The third in a series about changing America's schools, from the noted educator who launched a successful if snail's-pace revolution that both demands more and elicits more from adolescent students. A decade ago, Sizer (Horace's School, 1992) participated in a study of American high schools that found an educational assembly line offering rote skills and a frozen curriculum left over from the turn of the century. But in today's world, where the media, not the academies, set the ``common vocabulary,'' Sizer believes that schools must give children the tools to understand and if necessary challenge their often profit-driven ideas. ``Informed skepticism'' is the goal, he believes. It can be achieved through small classes and multidisciplinary, project- oriented goals that are assessed by ``exhibitions'' (echoing dissertation defenses) rather than standardized exams. This orientation, with its emphasis on curricula driven by teachers and parents, makes a strong case for school choice. Virtually buried in the text is a modest solution to the problem of bad schools in bad neighborhoods. Sizer suggests that geographic boundaries be obliterated, with public money following the student to the school of choice. A family in a poor section of the Bronx could opt for a school in nearby, affluent Westchester County, for instance, and enrollment would be determined by lottery. Surely, Westchester parents whose children were not lottery winners would bring political pressure for quality schools in the Bronx. Except for the lottery, Sizer's earlier books set forth most of the ideas found here, and despite the book's title, the fictional teacher ``Horace'' is not much in evidence. This is instead a celebration of the successes of Sizer's Coalition of Essential Schools, which supports the growing number of schools embracing the group's goals. Disarming in the defense of a new schoolroom for the 21st century, Sizer himself illustrates education at its best, setting up arguments, marshalling evidence, and reaching a convincing conclusion. (Author tour)

Pub Date: Sept. 10, 1996

ISBN: 0-395-73983-7

Page Count: 224

Publisher: Houghton Mifflin

Review Posted Online: May 20, 2010

Kirkus Reviews Issue: July 1, 1996

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The sub-title of this book is "Reflections on Education with Special Reference to the Teaching of English in the Upper Forms of Schools." But one finds in it little about education, and less about the teaching of English. Nor is this volume a defense of the Christian faith similar to other books from the pen of C. S. Lewis. The three lectures comprising the book are rather rambling talks about life and literature and philosophy. Those who have come to expect from Lewis penetrating satire and a subtle sense of humor, used to buttress a real Christian faith, will be disappointed.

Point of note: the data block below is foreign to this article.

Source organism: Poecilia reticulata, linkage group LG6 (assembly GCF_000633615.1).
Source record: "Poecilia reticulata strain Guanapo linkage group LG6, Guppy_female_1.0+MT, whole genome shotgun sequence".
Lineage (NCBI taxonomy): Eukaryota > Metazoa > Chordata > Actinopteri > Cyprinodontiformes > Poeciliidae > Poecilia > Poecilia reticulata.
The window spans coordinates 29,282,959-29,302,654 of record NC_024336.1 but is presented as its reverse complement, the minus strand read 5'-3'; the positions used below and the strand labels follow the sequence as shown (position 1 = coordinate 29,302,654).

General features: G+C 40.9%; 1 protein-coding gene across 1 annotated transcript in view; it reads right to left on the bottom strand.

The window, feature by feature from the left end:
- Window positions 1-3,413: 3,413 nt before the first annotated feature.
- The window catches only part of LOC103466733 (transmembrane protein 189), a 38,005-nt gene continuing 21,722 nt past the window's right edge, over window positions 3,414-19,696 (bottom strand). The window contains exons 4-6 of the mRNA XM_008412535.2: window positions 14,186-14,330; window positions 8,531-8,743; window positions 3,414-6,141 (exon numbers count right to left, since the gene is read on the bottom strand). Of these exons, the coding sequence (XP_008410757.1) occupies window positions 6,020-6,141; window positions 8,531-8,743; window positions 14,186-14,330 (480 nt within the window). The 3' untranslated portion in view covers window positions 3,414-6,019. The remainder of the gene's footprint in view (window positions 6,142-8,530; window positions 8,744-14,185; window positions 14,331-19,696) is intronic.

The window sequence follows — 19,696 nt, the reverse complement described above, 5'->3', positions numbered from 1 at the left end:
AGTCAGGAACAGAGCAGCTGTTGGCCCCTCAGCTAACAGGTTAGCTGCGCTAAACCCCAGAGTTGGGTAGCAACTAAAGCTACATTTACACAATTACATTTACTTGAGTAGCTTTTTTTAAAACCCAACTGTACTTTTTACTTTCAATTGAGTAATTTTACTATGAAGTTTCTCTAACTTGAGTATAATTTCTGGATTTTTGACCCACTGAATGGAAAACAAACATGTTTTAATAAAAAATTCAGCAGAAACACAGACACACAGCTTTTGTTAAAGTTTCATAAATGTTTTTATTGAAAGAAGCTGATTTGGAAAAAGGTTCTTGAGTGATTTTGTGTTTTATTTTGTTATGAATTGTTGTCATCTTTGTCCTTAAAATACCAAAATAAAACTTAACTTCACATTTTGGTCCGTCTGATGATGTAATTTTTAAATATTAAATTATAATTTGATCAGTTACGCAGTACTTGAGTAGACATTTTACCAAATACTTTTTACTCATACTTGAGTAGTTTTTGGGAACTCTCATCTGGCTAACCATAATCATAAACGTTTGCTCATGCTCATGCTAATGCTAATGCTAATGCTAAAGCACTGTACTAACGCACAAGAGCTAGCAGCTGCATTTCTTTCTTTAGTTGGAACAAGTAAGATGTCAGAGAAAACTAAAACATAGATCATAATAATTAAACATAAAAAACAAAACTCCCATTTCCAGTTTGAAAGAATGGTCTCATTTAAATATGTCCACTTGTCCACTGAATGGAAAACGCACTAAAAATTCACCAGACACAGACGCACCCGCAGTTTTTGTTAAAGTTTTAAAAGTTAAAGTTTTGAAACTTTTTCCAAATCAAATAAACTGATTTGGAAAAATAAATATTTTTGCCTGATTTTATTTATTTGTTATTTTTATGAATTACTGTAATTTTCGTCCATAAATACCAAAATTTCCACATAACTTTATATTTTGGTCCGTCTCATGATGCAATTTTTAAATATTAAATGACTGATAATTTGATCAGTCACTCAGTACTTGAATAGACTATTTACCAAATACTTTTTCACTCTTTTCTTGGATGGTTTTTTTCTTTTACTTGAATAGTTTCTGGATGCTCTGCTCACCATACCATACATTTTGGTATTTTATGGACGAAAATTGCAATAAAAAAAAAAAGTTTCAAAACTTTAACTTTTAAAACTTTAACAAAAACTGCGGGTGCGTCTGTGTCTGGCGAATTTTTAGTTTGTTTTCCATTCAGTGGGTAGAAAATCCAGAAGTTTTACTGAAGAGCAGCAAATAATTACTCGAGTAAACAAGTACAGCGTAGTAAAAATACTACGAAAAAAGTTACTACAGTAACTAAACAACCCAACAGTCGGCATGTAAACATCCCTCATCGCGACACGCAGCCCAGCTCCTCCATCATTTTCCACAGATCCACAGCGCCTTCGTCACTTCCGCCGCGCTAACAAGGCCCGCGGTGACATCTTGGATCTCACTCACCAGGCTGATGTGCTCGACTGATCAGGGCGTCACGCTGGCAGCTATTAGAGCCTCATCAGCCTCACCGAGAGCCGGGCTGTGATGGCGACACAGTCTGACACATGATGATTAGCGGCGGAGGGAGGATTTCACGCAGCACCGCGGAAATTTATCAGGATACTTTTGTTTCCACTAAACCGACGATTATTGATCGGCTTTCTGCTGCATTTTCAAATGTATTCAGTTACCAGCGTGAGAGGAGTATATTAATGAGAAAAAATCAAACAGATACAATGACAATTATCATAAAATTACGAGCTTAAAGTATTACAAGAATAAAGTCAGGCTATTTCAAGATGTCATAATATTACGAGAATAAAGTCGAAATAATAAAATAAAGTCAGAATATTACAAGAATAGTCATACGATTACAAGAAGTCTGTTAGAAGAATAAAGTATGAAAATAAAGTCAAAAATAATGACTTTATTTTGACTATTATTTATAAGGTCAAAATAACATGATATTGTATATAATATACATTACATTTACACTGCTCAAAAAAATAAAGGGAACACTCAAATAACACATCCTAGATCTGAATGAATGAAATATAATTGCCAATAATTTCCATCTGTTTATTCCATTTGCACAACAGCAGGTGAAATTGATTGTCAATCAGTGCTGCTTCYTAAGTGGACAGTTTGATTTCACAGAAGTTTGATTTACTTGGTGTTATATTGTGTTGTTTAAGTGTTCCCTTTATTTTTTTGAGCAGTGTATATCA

Pub Date: April 8, 1947

ISBN: 1609421477

Page Count: -

Publisher: Macmillan

Review Posted Online: Oct. 17, 2011

Kirkus Reviews Issue: April 1, 1947

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Carefully researched and chilling, if somewhat overwritten.


Comprehensive, myth-busting examination of the Colorado high-school massacre.

“We remember Columbine as a pair of outcast Goths from the Trench Coat Mafia snapping and tearing through their high school hunting down jocks to settle a long-running feud. Almost none of that happened,” writes Cullen, a Denver-based journalist who has spent the past ten years investigating the 1999 attack. In fact, Eric Harris and Dylan Klebold conceived of their act not as a targeted school shooting but as an elaborate three-part act of terrorism. First, propane bombs planted in the cafeteria would erupt during lunchtime, indiscriminately slaughtering hundreds of students. The killers, positioned outside the school’s main entrance, would then mow down fleeing survivors. Finally, after the media and rescue workers had arrived, timed bombs in the killers’ cars would explode, wiping out hundreds more. It was only when the bombs in the cafeteria failed to detonate that the killers entered the high school with sawed-off shotguns blazing. Drawing on a wealth of journals, videotapes, police reports and personal interviews, Cullen sketches multifaceted portraits of the killers and the surviving community. He portrays Harris as a calculating, egocentric psychopath, someone who labeled his journal “The Book of God” and harbored fantasies of exterminating the entire human race. In contrast, Klebold was a suicidal depressive, prone to fits of rage and extreme self-loathing. Together they forged a combustible and unequal alliance, with Harris channeling Klebold’s frustration and anger into his sadistic plans. The unnerving narrative is too often undermined by the author’s distracting tendency to weave the killers’ expressions into his sentences—for example, “The boys were shooting off their pipe bombs by then, and, man, were those things badass.” Cullen is better at depicting the attack’s aftermath. Poignant sections devoted to the survivors probe the myriad ways that individuals cope with grief and struggle to interpret and make sense of tragedy.

Carefully researched and chilling, if somewhat overwritten.

Pub Date: April 6, 2009

ISBN: 978-0-446-54693-5

Page Count: 406

Publisher: Twelve

Review Posted Online: May 20, 2010

Kirkus Reviews Issue: Feb. 15, 2009

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